As someone who suffered with glandular fever and then M.E. for over 8 years, I’ve spent a fair amount of time unconsciously using and depleting my adrenals. I often picture them as a hamster in a wheel, desperately peddling away but not really going anywhere. When it comes to the end of the current stress they collapse with fatigue and our true energy state is revealed.

Adrenal problems show in two ways: exhausted and burnt out, or hyper stressed and running on adrenaline. They can even be a mixture of both, for example running on adrenaline all week and then feeling burnt out and exhausted at the weekend. Stress is a very moden word but the symptoms are wide ranging including fatigue, lowered immune function, digestive discomfort, anxiety or depression, blood sugar problems, sleep difficulties, memory problems, hormone disruption and weight gain.

We see children and teenagers struggling with stress and can see the mental exhaustion it brings but just witnessing their behaviour at the beginning of summer holidays: lots of outpouring of emotion and need for sleep. Their minds and bodies are overtired and need to switch off and recuperate.

So, what can we do to help?

I’m not going to suggest we all quit our jobs and live on a beach, but I am going to suggest we become aware of how we feel and allow ourselves to take charge of our thoughts and actions. If you feel like you’re juggling too many things, find a prioritisation technique that works for you. If you find negative thoughts take over, try Bach Flower remedies which are marvellous at allowing us to think our usual thoughts but stop the emotions flooding our body with hormones. Useful supplements including B vitamins, essential for energy production and vitamin C for our immune system. Create time for yourself to relax. Write down those pesky items that remain on the to do list. Curl up with a frivolous book or have a gossip with some friends. Enjoy a relaxing wind down routine to help you enter a deep sleep to recharge.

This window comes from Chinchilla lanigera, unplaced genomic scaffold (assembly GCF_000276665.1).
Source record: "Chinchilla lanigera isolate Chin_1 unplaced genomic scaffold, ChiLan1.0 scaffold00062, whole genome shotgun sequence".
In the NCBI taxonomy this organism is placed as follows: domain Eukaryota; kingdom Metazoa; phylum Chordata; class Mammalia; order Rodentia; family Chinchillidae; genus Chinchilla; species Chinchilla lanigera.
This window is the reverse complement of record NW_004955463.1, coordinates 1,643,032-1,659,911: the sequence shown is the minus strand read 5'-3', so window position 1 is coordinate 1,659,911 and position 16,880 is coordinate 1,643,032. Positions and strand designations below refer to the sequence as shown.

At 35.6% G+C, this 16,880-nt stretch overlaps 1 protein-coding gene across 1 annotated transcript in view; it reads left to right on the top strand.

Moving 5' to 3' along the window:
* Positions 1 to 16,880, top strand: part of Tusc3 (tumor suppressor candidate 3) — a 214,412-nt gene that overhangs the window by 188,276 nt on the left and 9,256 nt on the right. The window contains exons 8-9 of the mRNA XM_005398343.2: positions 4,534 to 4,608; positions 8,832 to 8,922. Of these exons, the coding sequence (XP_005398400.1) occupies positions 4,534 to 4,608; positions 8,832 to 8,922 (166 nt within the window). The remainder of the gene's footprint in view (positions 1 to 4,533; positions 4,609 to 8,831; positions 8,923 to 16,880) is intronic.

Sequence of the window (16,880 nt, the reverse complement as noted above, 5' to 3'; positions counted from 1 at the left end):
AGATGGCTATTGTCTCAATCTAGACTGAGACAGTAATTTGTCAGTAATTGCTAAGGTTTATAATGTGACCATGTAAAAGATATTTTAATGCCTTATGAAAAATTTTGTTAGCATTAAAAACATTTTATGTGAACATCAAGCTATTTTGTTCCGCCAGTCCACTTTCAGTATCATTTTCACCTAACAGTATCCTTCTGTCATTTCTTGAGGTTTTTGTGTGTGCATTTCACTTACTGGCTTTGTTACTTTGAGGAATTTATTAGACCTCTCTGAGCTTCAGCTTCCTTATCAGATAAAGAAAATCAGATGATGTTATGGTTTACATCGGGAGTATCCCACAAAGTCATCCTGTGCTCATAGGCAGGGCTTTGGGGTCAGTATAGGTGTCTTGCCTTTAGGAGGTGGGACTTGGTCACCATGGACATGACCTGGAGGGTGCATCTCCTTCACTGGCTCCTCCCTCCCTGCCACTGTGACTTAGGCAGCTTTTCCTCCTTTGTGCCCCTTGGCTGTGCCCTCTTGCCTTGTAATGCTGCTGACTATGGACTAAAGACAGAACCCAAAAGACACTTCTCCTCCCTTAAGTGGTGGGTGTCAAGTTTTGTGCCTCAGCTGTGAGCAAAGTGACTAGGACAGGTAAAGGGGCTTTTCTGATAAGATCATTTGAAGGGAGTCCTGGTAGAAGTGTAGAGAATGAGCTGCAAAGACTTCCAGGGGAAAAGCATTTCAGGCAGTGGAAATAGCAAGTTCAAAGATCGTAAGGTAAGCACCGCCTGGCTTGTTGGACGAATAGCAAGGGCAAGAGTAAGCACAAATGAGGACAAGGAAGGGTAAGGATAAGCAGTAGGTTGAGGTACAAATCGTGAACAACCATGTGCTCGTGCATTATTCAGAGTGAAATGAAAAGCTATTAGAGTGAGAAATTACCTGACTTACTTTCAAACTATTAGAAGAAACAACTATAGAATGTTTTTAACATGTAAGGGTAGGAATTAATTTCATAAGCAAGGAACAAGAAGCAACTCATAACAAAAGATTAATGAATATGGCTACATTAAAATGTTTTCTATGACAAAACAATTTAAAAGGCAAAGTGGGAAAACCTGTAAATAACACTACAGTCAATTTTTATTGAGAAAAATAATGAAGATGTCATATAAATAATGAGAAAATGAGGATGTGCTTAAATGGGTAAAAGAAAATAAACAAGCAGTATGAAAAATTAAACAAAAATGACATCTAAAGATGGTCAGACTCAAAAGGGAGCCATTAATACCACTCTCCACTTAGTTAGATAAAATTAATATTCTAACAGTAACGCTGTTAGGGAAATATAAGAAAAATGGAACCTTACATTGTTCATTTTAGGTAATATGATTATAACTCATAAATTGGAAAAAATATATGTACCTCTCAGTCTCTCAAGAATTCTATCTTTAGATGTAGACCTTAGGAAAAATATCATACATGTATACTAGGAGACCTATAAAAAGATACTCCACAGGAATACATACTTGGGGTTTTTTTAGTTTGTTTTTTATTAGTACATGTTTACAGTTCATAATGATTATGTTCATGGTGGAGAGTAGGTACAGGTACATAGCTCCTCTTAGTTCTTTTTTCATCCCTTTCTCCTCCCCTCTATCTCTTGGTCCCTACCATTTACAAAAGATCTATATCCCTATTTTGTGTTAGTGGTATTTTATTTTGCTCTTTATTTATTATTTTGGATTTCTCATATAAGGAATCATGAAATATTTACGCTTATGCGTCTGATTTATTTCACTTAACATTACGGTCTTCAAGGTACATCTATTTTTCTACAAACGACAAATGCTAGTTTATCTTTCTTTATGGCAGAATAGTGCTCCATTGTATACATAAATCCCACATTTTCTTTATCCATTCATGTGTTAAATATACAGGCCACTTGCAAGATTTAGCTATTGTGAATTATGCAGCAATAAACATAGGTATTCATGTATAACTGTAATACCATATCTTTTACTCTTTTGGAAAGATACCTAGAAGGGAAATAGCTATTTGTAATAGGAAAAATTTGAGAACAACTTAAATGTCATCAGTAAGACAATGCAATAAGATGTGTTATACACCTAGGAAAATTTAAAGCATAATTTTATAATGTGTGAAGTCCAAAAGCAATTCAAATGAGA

What’s the biggest challenge? Letting go of being a perfectionist. We can’t control everything, we can only control our reactions. Changing our thought patterns and behaviour takes time but techniques like Neuro Linguistic Programming, Emotional Freedom Technique and hypnotherapy can be helpful.

Over the summer, I would love for you to take a moment to check in to see how you are truly feeling.  Whether you are a child, stressed employee, busy parent or active retiree, take a moment to breathe and tune into your body. Allow yourself some down time, mix up the routine and let your mind and body recharge. We can only ever do our best and that is good enough.